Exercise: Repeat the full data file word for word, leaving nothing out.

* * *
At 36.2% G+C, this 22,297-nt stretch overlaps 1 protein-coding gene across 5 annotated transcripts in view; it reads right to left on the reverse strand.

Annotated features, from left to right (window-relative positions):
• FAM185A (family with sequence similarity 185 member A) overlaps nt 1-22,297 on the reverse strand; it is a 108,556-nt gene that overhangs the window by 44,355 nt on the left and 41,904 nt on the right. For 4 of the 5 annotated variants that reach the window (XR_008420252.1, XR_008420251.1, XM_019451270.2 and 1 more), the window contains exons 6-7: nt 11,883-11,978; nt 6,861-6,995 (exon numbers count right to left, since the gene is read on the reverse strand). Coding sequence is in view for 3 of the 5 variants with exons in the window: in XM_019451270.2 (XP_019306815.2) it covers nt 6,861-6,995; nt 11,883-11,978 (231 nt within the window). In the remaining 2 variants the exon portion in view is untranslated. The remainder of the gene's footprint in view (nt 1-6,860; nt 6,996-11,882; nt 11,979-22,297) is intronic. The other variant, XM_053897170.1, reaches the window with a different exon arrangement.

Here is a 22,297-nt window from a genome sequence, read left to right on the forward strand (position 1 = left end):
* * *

At 36.2% G+C, this 22,297-nt stretch overlaps 1 protein-coding gene across 5 annotated transcripts in view; it reads right to left on the reverse strand.

Annotated features, from left to right (window-relative positions):
• FAM185A (family with sequence similarity 185 member A) overlaps nt 1-22,297 on the reverse strand; it is a 108,556-nt gene that overhangs the window by 44,355 nt on the left and 41,904 nt on the right. For 4 of the 5 annotated variants that reach the window (XR_008420252.1, XR_008420251.1, XM_019451270.2 and 1 more), the window contains exons 6-7: nt 11,883-11,978; nt 6,861-6,995 (exon numbers count right to left, since the gene is read on the reverse strand). Coding sequence is in view for 3 of the 5 variants with exons in the window: in XM_019451270.2 (XP_019306815.2) it covers nt 6,861-6,995; nt 11,883-11,978 (231 nt within the window). In the remaining 2 variants the exon portion in view is untranslated. The remainder of the gene's footprint in view (nt 1-6,860; nt 6,996-11,882; nt 11,979-22,297) is intronic. The other variant, XM_053897170.1, reaches the window with a different exon arrangement.

Here is a 22,297-nt window from a genome sequence, read left to right on the forward strand (position 1 = left end):